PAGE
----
Meet Yellow Warbler, A Strikingly Beautiful Bird With Bright Yellow Plumage Flecked With Rufous

Yellow is a stunning color shade. When it’s delicately dyed on the plumage of a bird, that bird surely becomes a striking gem of nature. If you get a chance to see these creatures, make sure you grasp it.

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Image Credits: Rodney Campbell / CC BY 2.0 

And, the yellow warbler is among these spectacular yellow birds. Its body, from head to tail, is beautifully covered with gorgeous shades of yellow. A greenish-yellow on the upper parts and a bright yellow flecked with rufous on the lower parts. Who can keep their eyes off these flying yellow balls when spotting them in nature?

Image Credits: Nigel / CC BY 2.0 

The outstanding yellow plumage of this warbler makes it the yellowest member of the New World warbler.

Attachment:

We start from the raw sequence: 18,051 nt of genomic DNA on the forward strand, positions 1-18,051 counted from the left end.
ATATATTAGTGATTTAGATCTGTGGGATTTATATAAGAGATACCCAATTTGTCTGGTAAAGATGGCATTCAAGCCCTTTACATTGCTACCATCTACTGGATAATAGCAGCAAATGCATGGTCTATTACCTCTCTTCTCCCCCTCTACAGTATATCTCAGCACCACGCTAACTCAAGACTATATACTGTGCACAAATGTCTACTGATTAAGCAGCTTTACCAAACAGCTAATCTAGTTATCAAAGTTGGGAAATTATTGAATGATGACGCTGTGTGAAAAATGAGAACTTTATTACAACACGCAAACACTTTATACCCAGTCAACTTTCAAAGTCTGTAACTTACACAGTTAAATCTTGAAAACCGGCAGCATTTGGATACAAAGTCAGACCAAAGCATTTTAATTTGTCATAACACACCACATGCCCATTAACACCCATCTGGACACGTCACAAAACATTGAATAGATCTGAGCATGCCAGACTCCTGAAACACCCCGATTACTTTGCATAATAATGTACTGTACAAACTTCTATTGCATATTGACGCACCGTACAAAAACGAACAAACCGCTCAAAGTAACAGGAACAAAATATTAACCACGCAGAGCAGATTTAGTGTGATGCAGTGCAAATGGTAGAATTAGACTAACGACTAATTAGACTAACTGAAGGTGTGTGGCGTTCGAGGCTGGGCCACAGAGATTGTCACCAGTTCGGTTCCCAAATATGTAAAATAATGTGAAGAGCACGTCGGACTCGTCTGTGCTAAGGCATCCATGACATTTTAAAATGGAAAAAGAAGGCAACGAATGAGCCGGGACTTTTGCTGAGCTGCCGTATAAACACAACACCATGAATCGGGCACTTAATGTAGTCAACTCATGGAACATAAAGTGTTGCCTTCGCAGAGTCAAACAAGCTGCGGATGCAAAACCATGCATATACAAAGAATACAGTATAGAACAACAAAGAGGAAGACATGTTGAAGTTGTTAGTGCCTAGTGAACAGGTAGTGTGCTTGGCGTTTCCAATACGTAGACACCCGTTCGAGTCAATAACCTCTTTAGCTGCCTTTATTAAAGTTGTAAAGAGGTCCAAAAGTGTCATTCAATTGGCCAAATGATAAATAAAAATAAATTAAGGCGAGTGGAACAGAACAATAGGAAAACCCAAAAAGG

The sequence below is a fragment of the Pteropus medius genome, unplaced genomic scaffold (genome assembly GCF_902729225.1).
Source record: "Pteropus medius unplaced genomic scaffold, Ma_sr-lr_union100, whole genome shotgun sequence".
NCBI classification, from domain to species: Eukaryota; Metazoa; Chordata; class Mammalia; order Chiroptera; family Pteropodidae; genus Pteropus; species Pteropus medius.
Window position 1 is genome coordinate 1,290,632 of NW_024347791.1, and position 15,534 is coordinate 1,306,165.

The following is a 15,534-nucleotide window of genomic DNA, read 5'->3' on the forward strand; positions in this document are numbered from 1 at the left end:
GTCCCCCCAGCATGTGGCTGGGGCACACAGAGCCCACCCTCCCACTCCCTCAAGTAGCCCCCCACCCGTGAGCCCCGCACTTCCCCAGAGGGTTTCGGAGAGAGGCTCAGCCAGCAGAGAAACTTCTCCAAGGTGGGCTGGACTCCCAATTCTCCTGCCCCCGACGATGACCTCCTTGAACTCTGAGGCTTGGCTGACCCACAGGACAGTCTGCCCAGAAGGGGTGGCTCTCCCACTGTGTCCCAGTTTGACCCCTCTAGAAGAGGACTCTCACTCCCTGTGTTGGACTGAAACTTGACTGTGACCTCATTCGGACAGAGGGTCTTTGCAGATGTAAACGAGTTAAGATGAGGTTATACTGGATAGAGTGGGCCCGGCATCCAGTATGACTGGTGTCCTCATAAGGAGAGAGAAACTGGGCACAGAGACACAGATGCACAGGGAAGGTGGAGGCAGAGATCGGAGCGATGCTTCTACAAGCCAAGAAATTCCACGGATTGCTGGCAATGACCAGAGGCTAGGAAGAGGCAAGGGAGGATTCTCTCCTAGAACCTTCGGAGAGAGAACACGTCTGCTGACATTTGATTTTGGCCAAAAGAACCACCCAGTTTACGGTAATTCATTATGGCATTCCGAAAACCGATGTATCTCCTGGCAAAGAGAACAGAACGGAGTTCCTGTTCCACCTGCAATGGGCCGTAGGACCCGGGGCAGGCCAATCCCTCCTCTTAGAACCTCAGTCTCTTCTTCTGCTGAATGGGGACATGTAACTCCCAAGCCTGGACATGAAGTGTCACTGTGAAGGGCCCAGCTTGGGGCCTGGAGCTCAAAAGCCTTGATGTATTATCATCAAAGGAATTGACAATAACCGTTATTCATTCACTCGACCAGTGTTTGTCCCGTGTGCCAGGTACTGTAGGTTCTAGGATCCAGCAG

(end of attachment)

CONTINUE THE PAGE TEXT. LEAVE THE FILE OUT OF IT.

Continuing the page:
Image Credits: fishhawk / CC BY 2.0 

Image Credits: Andrew Weitzel / CC BY 2.0 

Unlike the male with a gorgeous coat, the female is a bit duller, especially on the head. Juveniles have green-yellow upperparts and duller yellow upperparts.

Image Credits: Fred Deines / Public Domain

Both sexes have dark eyes and bill and olive feet.

You can watch the video of this striking bird below.



The yellow warbler is a migrant. These birds prefer living in temperate North America as far south as Central Mexico during the breeding season (from May to June). When it is over, they migrate south to Central and South America for winter. They can be found in brushy habitats near water.

Image Credits: Charles J. Sharp – Own work, from Sharp Photography, sharpphotography / CC BY-SA 3.0

When the breeding season starts, the female uses twigs and grasses to build her cup-shaped nest. She then lays 3-6 eggs in the nest and incubates them for 11 days. She continues to feed the hatchlings for around 45 days until fully fledged.

Image Credits: Andrew Weitzel / CC BY 2.0 

Yellow warblers feed mainly on insects and spiders hunted in shrubs fairly low to the ground. But they sometimes eat berries.

Image Credits: Shanthanu Bhardwaj / CC BY 2.0 

Currently, the population of this warbler is quite stable regardless of their loss of habit.

H/T: One Big Birdcage

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